Surveillance and scientific research are integral and interdependent components of the continued monitoring and investigation of CJD. Surveillance activities are wide-ranging and involve investigating the clinical and diagnostic features, epidemiology, neuropathology, prion protein biochemistry, molecular genetics and CSF biochemistry of referred cases. The Unit also works on a significant number of research projects, in a wide range of professional fields, with collaborators in the UK, Europe and internationally.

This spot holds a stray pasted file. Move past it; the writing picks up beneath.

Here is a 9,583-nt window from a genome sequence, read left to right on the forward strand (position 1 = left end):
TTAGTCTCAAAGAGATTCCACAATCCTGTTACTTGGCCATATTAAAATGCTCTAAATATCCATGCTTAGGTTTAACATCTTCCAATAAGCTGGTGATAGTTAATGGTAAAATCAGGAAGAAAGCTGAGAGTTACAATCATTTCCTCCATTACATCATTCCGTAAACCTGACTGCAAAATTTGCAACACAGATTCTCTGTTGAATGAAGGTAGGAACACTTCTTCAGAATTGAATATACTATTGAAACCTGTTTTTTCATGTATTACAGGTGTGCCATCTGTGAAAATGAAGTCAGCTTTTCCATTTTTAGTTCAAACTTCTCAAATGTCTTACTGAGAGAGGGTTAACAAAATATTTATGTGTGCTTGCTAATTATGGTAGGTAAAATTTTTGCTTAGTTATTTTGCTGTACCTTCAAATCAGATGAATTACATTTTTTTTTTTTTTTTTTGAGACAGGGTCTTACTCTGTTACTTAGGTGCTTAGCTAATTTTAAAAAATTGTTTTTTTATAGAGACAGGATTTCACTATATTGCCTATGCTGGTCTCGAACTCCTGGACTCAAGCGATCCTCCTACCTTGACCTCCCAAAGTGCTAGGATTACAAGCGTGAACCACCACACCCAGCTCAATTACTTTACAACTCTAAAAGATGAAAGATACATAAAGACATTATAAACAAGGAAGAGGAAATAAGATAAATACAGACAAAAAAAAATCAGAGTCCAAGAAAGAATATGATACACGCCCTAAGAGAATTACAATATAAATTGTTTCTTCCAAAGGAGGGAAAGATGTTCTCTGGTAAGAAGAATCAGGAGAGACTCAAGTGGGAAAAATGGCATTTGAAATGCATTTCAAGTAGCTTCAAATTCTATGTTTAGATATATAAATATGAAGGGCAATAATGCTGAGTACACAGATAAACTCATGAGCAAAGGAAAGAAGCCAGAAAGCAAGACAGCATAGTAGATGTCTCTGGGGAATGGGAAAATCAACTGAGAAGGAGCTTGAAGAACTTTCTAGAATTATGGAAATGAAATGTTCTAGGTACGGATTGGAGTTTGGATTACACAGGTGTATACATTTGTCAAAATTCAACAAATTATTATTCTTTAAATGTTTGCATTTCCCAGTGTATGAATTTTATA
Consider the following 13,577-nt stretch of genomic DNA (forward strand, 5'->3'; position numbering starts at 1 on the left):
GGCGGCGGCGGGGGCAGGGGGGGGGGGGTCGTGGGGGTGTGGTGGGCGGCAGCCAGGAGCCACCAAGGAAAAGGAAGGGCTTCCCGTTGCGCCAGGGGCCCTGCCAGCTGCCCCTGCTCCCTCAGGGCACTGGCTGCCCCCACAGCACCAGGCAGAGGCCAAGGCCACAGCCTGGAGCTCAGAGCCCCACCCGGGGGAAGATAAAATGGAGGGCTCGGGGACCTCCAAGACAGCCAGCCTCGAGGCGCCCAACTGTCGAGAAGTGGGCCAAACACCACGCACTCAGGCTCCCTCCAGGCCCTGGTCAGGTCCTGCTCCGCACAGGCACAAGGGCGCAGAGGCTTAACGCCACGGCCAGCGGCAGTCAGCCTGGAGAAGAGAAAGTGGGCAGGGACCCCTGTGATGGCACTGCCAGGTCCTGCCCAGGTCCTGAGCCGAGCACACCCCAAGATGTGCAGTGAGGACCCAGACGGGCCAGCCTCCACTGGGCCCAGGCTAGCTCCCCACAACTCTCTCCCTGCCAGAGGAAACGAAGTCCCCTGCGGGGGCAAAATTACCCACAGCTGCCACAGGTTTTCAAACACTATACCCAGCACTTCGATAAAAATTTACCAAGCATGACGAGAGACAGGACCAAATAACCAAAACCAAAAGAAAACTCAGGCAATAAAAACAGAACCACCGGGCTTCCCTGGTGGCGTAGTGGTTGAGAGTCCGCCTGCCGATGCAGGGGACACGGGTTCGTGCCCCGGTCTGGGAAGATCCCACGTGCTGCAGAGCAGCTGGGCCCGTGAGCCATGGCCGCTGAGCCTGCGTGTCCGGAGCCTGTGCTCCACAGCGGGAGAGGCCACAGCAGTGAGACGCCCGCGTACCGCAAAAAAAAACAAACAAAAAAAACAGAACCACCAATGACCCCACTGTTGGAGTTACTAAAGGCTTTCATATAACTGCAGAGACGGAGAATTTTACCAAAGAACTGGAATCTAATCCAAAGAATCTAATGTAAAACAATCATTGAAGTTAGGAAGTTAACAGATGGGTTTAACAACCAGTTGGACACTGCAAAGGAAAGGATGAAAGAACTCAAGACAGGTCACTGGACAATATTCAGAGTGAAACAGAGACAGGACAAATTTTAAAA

Whilst surveillance underpins research, the findings from research can play an important role in surveillance, for example in developing sensitive and specific methods for diagnosis or by identifying risk factors for disease. This provides an opportunity to improve the understanding of this fatal group of diseases and inform decisions on public health. Our current focus includes the evaluation of the risk of secondary transmission of vCJD, characterising infection in different genetic subgroups, determining whether atypical animal TSEs can infect humans, and the development of diagnostic tests for CJD. Further details are given in the project tabs.